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The Internet’s architecture
for managing congestion
Damon Wischik, UCL
www.wischik.com/damon
Some Internet History
• 1974: First draft of TCP/IP
[“A protocol for packet network interconnection”,
Vint Cerf and Robert Kahn]
• 1983: ARPANET switches on TCP/IP
• 1986: Congestion collapse
• 1988: Congestion control for TCP
[“Congestion avoidance and control”, Van Jacobson]
“A Brief History of the Internet”, the Internet Society
End-to-end control
Internet congestion is controlled by the end-systems.
The network operates as a dumb pipe.
[“End-to-end arguments in system design” by Saltzer, Reed, Clark, 1981]
request
User
Server
(TCP)
End-to-end control
Internet congestion is controlled by the end-systems.
The network operates as a dumb pipe.
[“End-to-end arguments in system design” by Saltzer, Reed, Clark, 1981]
Server
(TCP)
User
data
End-to-end control
Internet congestion is controlled by the end-systems.
The network operates as a dumb pipe.
[“End-to-end arguments in system design” by Saltzer, Reed, Clark, 1981]
acknowledgements
Server
(TCP)
User
data
The TCP algorithm, running on the server, decides how fast to send data.
traffic rate [0-100 kB/sec]
TCP
time [0-8 sec]
if (seqno > _last_acked) {
if (!_in_fast_recovery) {
_last_acked = seqno;
_dupacks = 0;
inflate_window();
send_packets(now);
_last_sent_time = now;
return;
}
if (seqno < _recover) {
uint32_t new_data = seqno - _last_acked;
_last_acked = seqno;
if (new_data < _cwnd) _cwnd -= new_data; else _cwnd=0;
_cwnd += _mss;
retransmit_packet(now);
send_packets(now);
return;
}
uint32_t flightsize = _highest_sent - seqno;
_cwnd = min(_ssthresh, flightsize + _mss);
_last_acked = seqno;
_dupacks = 0;
_in_fast_recovery = false;
send_packets(now);
return;
}
if (_in_fast_recovery) {
_cwnd += _mss;
send_packets(now);
return;
}
_dupacks++;
if (_dupacks!=3) {
send_packets(now);
return;
}
_ssthresh = max(_cwnd/2, (uint32_t)(2 * _mss));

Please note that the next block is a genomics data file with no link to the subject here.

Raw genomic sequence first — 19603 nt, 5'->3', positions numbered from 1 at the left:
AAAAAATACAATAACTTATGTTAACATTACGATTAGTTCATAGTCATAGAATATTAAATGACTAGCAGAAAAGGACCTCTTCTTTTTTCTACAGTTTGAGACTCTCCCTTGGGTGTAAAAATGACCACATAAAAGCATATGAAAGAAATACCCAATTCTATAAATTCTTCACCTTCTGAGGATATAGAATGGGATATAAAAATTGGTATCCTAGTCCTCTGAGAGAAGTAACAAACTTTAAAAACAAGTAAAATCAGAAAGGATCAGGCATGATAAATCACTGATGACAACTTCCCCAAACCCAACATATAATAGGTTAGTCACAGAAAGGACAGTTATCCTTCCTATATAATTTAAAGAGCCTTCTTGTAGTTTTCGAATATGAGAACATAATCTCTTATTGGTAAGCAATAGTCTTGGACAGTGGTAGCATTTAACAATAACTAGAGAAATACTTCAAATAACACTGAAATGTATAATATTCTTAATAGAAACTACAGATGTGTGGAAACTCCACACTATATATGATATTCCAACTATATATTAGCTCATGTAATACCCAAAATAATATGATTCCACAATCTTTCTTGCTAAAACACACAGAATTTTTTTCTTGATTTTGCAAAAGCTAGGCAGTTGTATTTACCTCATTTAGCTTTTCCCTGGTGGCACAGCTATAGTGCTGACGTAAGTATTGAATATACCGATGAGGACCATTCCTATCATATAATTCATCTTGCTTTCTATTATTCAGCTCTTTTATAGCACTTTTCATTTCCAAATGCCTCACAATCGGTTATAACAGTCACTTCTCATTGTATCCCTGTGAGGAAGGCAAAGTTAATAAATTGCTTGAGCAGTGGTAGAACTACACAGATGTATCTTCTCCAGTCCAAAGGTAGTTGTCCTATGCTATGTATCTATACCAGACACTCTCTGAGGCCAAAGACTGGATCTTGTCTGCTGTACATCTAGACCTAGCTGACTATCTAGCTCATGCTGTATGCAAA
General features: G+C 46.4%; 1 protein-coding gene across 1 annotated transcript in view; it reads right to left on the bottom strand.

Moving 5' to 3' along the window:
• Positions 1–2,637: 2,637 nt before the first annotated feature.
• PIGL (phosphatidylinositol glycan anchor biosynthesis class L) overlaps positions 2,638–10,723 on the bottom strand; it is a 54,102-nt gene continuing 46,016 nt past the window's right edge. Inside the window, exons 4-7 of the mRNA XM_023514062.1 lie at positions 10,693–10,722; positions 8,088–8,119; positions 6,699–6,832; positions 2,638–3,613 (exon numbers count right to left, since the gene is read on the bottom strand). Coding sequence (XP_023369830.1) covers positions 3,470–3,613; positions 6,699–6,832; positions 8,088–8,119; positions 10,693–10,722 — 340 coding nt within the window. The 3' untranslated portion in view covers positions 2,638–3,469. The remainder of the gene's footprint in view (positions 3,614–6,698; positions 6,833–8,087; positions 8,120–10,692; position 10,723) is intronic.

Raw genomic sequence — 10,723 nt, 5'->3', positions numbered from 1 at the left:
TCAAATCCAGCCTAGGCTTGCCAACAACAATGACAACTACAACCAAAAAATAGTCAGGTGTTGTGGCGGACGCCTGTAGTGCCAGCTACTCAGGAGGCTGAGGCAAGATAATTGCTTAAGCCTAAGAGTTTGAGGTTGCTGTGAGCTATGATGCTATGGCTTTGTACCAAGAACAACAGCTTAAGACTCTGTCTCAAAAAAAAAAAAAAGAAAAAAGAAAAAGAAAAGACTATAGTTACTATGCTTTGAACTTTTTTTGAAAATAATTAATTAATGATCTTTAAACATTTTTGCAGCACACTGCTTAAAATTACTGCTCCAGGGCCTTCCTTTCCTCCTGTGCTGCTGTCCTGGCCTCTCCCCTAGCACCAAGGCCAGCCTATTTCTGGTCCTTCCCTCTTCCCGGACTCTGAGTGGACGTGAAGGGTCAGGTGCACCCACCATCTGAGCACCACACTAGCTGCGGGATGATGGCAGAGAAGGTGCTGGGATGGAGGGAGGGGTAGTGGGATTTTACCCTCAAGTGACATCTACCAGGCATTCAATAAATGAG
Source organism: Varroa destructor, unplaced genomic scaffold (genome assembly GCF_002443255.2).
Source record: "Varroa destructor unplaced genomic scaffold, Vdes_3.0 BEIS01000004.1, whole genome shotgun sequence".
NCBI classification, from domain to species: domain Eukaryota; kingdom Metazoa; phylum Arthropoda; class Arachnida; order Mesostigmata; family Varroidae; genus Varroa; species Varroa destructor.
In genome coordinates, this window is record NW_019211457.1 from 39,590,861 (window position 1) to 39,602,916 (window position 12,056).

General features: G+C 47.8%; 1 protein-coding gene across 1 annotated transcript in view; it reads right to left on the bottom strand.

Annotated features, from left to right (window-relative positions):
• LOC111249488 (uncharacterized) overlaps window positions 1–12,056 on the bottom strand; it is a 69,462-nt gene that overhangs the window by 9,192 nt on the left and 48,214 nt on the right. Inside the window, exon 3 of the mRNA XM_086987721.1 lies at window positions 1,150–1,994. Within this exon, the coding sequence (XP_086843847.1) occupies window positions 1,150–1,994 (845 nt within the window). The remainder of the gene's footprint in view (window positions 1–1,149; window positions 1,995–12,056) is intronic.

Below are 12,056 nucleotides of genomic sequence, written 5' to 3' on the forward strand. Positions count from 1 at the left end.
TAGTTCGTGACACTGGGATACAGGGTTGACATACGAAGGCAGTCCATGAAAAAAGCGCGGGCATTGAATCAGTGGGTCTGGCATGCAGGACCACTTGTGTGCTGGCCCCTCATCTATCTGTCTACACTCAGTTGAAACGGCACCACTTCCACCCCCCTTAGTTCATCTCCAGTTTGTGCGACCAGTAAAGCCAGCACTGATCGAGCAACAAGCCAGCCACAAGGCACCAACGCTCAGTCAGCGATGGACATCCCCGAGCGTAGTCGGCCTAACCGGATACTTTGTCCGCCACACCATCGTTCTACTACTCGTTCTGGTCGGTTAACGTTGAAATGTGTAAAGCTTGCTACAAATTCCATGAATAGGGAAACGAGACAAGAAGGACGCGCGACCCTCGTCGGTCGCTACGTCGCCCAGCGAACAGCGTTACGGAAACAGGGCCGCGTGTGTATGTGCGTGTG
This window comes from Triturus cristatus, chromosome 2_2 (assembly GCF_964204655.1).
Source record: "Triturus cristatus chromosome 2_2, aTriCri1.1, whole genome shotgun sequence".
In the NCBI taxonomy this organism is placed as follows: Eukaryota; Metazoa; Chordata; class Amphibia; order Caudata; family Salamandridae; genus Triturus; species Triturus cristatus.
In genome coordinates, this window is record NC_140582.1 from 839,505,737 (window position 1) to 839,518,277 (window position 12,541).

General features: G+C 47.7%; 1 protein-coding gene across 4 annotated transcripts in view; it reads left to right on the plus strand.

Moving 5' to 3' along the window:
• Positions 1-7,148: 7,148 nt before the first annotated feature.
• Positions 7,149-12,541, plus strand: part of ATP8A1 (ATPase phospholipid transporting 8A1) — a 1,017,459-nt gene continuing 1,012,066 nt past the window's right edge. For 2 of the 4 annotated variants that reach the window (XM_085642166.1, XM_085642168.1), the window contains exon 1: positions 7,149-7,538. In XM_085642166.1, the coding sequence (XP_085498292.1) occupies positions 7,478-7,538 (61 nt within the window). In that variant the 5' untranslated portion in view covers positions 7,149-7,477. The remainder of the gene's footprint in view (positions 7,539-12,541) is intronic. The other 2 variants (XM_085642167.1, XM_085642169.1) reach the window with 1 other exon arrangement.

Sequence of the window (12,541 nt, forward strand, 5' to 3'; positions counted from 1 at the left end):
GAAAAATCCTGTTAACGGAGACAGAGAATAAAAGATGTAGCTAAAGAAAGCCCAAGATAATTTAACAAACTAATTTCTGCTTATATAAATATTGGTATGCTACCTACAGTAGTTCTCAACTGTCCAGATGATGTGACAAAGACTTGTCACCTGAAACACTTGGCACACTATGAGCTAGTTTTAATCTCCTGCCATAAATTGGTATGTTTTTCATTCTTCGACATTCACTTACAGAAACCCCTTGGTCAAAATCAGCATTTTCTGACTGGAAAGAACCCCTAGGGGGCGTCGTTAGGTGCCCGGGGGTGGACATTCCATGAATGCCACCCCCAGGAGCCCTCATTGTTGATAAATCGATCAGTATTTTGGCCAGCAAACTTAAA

retransmit_packet(now);
_cwnd = _ssthresh + 3 * _mss;
_in_fast_recovery = true;
_recover = _highest_sent;
}
How TCP shares capacity
individual
flow
bandwidths
available
bandwidth
sum of flow
bandwidths
time
Motivation: buffer size
• Internet routers have buffers,
to accomodate bursts in traffic.
• How big do the buffers need to be?
– 3 GByte? Rule of thumb—what Cisco does today
– 300 MByte? [Appenzeller, Keslassy, McKeown, 2004 ]
– 30 kByte?
• Large buffers are unsustainable:
– Data volumes double every 10 months
– CPU speeds double every 18 months
– Memory access speeds double every 10 years
Motivation: TCP’s teleology
[Kelly, Maulloo, Tan, 1998]
U(x)
P(y,C)
• Consider several TCP flows sharing a single link
• Let xr be the mean bandwidth of flow r [pkts/sec]
Let y be the total bandwidth of all flows [pkts/sec]
Let C be the total available capacity [pkts/sec]
• TCP and the network act so as to solve
maximise r U(xr) - P(y,C)
over xr0 where y=r xr
x
C
y
U(x)
Bad teleology
severe penalty for
allocating too little
bandwidth
little extra valued
attached to highbandwidth flows
x
Bad teleology
U(x)
flows with large
RTT are satisfied
with little bandwidth
flows with small
RTT want more
bandwidth
x
P(y,C)
Bad teleology
no penalty unless
links are overloaded
C
y
TCP’s teleology
U(x)
P(y,C)
• The network acts as if it’s trying to
solve an optimization problem
• Is this what we want the Internet to
optimize?
• Does it even succeed in performing the
optimization?
x
C
y
Synchronization
Desynchronized
TCP flows:
Synchronized
TCP flows:
aggregate
traffic rate
individual
flow rates
– aggregate traffic
is smooth
– network solves the
optimization
+
+
=
– aggregate traffic
is bursty
– network oscillates
about the optimum
+
+
=
time
Synchronization
Desynchronized
TCP flows:
Synchronized
TCP flows:
aggregate
traffic rate
individual
flow rates
– aggregate traffic
is smooth
– network solves the
optimization
+
+
=
– aggregate traffic
is bursty
– network oscillates
about the optimum
+
+
=
time
TCP traffic model
• When there are many TCP flows, the aggregate traffic rate
xt varies smoothly, according to a differential equation
[Misra, Gong, Towsley, 2000]
aggregate
traffic rate
• The equation involves
– pt, the packet loss probability at time t,
– RTT, the average round trip time
desynchronized
time
synchronized
traffic rate [0-100 kB/sec]
TCP
time [0-8 sec]
if (seqno > _last_acked) {
if (!_in_fast_recovery) {
_last_acked = seqno;
_dupacks = 0;
inflate_window();
send_packets(now);
_last_sent_time = now;
return;